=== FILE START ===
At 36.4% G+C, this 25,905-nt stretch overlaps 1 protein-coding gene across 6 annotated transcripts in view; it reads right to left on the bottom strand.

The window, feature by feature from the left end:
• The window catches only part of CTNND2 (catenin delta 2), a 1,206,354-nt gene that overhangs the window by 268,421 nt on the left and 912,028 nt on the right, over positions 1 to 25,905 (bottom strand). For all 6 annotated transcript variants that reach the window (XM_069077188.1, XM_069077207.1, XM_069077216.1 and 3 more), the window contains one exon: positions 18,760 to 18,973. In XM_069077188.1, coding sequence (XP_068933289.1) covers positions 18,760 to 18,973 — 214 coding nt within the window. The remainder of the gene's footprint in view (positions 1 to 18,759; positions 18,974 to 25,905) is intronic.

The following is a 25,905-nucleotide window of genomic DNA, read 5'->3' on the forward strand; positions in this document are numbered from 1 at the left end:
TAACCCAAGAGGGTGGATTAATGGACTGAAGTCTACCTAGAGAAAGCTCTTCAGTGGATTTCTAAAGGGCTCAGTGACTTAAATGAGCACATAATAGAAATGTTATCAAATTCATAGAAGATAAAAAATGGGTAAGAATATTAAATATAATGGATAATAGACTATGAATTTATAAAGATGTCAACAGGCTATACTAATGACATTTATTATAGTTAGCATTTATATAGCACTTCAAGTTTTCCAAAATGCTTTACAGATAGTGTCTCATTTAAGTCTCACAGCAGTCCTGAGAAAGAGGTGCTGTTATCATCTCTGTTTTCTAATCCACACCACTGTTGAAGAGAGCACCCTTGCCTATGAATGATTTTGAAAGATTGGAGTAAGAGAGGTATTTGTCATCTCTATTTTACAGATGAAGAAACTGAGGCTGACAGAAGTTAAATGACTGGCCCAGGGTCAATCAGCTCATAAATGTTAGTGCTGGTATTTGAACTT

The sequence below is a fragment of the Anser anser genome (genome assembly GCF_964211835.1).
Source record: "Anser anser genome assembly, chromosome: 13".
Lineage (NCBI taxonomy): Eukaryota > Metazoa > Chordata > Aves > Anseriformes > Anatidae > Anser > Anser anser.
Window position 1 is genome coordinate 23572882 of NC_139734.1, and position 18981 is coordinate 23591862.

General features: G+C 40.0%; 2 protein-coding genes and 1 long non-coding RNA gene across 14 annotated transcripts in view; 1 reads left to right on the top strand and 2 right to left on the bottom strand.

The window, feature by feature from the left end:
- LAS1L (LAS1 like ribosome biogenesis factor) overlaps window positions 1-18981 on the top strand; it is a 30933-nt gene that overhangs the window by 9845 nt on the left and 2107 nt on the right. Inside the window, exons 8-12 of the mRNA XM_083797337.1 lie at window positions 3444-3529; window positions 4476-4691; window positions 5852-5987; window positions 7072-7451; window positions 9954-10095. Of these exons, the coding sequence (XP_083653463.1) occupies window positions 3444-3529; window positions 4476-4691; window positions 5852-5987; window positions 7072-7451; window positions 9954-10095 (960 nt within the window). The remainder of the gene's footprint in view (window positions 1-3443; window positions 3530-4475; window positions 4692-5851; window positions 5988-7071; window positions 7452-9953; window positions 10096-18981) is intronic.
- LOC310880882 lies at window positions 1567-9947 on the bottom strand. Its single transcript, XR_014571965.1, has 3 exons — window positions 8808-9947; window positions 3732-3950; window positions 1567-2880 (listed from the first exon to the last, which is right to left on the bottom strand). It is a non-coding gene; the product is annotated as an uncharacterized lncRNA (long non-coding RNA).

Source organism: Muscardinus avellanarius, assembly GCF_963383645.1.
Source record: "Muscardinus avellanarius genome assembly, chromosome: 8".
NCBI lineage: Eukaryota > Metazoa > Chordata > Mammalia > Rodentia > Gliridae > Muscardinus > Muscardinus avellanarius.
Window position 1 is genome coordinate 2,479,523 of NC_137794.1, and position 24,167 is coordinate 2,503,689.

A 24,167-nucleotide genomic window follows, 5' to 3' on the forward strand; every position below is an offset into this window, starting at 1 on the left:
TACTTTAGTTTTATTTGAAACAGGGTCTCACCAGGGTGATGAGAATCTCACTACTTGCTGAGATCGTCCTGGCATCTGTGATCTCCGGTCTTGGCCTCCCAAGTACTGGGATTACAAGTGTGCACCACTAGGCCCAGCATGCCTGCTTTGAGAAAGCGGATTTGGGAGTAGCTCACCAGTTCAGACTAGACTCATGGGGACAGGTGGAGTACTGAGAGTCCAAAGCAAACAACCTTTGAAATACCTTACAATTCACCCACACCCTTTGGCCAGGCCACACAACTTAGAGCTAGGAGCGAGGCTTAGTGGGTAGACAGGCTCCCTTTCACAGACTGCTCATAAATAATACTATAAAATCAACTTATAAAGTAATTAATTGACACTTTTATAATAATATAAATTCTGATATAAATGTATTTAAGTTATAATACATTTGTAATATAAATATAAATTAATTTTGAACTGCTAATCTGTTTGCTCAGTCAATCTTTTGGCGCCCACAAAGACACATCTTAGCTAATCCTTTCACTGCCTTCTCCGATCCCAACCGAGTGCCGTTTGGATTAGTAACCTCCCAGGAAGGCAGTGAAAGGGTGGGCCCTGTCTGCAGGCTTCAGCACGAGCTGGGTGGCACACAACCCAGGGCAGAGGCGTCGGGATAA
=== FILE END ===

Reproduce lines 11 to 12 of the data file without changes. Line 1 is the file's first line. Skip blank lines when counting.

The window, feature by feature from the left end:
- LAS1L (LAS1 like ribosome biogenesis factor) overlaps window positions 1-18981 on the top strand; it is a 30933-nt gene that overhangs the window by 9845 nt on the left and 2107 nt on the right. Inside the window, exons 8-12 of the mRNA XM_083797337.1 lie at window positions 3444-3529; window positions 4476-4691; window positions 5852-5987; window positions 7072-7451; window positions 9954-10095. Of these exons, the coding sequence (XP_083653463.1) occupies window positions 3444-3529; window positions 4476-4691; window positions 5852-5987; window positions 7072-7451; window positions 9954-10095 (960 nt within the window). The remainder of the gene's footprint in view (window positions 1-3443; window positions 3530-4475; window positions 4692-5851; window positions 5988-7071; window positions 7452-9953; window positions 10096-18981) is intronic.